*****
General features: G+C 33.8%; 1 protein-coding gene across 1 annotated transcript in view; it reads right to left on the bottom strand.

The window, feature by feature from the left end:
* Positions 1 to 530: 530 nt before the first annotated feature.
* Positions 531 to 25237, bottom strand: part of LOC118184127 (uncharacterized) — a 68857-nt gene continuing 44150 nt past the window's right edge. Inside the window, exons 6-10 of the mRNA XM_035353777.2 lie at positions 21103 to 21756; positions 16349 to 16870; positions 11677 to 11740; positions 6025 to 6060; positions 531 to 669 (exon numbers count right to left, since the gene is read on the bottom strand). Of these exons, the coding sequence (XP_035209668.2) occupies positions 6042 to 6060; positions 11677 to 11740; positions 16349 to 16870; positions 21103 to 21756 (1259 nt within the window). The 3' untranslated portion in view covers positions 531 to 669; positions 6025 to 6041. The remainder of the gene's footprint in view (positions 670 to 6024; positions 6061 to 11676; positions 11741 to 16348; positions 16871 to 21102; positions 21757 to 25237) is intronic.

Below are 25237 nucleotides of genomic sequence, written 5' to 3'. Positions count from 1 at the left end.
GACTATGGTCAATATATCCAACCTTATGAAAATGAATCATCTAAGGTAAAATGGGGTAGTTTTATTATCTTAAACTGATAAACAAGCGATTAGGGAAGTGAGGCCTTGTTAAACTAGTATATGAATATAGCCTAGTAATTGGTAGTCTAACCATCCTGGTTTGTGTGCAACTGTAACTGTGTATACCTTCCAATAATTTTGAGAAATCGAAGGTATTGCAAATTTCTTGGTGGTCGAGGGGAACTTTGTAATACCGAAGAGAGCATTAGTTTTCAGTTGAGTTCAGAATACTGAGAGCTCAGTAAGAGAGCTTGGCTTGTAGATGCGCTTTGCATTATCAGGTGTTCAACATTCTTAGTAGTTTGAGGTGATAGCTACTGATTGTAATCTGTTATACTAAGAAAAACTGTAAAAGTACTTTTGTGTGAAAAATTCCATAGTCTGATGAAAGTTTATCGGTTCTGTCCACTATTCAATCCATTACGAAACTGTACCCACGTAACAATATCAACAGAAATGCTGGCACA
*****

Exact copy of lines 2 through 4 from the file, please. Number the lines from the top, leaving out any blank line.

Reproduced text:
The window, feature by feature from the left end:
* Positions 1 to 530: 530 nt before the first annotated feature.
* Positions 531 to 25237, bottom strand: part of LOC118184127 (uncharacterized) — a 68857-nt gene continuing 44150 nt past the window's right edge. Inside the window, exons 6-10 of the mRNA XM_035353777.2 lie at positions 21103 to 21756; positions 16349 to 16870; positions 11677 to 11740; positions 6025 to 6060; positions 531 to 669 (exon numbers count right to left, since the gene is read on the bottom strand). Of these exons, the coding sequence (XP_035209668.2) occupies positions 6042 to 6060; positions 11677 to 11740; positions 16349 to 16870; positions 21103 to 21756 (1259 nt within the window). The 3' untranslated portion in view covers positions 531 to 669; positions 6025 to 6041. The remainder of the gene's footprint in view (positions 670 to 6024; positions 6061 to 11676; positions 11741 to 16348; positions 16871 to 21102; positions 21757 to 25237) is intronic.